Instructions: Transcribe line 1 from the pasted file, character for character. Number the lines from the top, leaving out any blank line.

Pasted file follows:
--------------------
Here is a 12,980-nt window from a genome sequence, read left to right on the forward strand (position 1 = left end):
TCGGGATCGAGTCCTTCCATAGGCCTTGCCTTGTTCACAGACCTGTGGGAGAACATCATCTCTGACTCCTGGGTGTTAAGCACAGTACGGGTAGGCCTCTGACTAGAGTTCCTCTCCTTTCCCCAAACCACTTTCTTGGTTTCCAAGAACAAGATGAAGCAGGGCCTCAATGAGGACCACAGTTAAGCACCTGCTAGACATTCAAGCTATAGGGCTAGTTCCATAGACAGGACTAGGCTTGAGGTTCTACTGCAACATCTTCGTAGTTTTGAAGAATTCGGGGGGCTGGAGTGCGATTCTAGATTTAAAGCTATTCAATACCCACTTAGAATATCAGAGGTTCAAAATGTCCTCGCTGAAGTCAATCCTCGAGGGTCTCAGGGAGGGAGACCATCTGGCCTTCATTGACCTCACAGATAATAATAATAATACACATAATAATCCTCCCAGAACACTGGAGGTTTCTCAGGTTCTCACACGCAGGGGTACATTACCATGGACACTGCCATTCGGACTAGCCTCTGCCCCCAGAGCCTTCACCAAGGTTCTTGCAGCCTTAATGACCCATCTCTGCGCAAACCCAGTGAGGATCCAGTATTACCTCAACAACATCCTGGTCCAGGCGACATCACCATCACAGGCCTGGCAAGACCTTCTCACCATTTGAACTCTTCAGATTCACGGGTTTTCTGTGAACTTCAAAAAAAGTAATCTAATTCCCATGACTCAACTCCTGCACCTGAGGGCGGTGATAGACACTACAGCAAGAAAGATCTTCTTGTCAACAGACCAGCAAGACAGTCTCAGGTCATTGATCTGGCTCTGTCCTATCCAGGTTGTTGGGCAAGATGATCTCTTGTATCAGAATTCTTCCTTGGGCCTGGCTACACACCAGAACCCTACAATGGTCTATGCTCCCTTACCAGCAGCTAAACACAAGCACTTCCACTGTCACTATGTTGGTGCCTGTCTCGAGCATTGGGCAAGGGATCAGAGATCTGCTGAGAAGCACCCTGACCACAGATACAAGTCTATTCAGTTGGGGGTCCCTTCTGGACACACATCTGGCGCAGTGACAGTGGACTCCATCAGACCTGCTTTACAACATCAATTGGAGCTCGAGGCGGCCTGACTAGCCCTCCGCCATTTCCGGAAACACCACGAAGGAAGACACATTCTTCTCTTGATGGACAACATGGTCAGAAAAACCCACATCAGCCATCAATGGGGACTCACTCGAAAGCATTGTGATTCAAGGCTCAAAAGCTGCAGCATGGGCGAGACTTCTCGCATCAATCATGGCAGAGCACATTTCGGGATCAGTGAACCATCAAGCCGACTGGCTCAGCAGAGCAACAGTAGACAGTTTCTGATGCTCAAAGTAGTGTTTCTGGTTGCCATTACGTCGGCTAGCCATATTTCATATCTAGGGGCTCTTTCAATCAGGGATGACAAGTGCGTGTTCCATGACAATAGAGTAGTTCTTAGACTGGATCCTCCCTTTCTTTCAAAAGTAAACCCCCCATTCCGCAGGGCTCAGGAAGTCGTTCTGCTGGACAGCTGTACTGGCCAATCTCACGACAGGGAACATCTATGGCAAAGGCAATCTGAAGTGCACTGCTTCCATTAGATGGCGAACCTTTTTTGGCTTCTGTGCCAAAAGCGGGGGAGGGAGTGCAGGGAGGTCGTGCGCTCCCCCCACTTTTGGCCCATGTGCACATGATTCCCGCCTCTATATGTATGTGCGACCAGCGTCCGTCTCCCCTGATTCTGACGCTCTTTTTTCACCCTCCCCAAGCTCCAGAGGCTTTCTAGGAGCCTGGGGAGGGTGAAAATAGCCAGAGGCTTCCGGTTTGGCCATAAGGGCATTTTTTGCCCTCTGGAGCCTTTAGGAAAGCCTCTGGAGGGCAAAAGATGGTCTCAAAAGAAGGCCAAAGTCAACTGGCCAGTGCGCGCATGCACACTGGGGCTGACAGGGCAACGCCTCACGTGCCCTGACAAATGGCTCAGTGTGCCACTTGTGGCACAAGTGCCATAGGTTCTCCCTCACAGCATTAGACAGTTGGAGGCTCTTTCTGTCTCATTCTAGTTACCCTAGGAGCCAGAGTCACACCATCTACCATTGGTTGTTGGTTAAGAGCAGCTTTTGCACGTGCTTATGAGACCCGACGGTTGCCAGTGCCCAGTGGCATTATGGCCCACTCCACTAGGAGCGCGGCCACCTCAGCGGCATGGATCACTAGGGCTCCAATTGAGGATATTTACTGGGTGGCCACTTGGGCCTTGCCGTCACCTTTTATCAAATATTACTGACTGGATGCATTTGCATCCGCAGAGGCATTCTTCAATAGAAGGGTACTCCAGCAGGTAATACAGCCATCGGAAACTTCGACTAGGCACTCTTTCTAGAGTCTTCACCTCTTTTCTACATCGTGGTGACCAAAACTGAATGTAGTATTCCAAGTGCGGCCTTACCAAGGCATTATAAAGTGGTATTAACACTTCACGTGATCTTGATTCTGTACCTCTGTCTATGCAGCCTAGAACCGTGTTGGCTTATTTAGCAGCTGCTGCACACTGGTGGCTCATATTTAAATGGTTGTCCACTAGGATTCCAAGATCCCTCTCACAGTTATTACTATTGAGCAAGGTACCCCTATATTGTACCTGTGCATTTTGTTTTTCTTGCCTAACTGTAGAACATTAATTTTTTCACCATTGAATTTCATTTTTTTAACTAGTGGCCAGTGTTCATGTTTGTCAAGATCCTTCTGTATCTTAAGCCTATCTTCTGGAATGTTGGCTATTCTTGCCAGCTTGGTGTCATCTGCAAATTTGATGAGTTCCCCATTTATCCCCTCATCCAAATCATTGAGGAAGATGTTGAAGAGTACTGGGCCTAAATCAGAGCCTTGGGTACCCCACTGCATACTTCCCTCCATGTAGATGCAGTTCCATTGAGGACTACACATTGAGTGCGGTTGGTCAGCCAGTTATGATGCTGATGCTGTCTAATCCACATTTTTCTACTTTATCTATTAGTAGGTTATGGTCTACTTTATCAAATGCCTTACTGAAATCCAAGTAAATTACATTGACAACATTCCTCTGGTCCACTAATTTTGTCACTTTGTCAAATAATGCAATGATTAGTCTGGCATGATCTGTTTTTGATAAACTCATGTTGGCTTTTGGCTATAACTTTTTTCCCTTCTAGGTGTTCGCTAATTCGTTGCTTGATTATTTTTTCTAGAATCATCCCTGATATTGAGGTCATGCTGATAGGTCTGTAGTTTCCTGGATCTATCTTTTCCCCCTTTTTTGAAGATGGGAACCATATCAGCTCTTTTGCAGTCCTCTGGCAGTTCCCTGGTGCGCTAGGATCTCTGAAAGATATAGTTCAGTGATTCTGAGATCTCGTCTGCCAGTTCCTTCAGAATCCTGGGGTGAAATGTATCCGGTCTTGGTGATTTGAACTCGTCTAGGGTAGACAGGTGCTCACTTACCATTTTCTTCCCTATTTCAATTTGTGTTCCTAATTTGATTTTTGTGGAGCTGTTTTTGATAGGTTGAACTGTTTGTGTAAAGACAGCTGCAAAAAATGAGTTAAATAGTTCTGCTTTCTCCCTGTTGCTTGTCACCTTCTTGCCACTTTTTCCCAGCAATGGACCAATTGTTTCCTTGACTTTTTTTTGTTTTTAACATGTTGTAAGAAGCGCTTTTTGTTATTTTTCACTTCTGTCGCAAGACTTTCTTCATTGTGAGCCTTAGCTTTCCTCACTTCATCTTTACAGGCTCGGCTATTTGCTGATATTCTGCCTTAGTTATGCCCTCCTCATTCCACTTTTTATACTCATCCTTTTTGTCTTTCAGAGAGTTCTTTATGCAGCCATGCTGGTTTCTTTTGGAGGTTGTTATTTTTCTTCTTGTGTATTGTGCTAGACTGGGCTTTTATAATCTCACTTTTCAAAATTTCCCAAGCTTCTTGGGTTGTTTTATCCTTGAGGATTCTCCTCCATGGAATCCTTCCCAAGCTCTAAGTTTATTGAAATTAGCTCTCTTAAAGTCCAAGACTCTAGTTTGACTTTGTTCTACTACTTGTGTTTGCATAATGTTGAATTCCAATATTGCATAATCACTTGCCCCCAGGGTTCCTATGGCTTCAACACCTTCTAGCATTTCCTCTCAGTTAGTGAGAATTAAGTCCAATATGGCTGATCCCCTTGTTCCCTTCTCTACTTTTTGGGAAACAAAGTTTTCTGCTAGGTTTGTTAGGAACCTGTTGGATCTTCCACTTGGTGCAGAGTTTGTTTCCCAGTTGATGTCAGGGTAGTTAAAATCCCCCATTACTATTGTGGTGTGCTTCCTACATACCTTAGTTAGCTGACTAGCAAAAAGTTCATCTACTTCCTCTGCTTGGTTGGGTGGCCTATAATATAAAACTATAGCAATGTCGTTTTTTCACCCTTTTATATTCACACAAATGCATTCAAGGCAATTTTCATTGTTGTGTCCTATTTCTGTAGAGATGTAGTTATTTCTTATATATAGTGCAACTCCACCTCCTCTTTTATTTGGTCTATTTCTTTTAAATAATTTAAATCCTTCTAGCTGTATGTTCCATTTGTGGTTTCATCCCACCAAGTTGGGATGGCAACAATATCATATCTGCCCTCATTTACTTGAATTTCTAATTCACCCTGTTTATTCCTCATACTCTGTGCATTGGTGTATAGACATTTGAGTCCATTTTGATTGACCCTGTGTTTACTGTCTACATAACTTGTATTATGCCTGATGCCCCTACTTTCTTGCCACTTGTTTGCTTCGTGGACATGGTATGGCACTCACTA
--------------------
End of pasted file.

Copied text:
Here is a 12,980-nt window from a genome sequence, read left to right on the forward strand (position 1 = left end):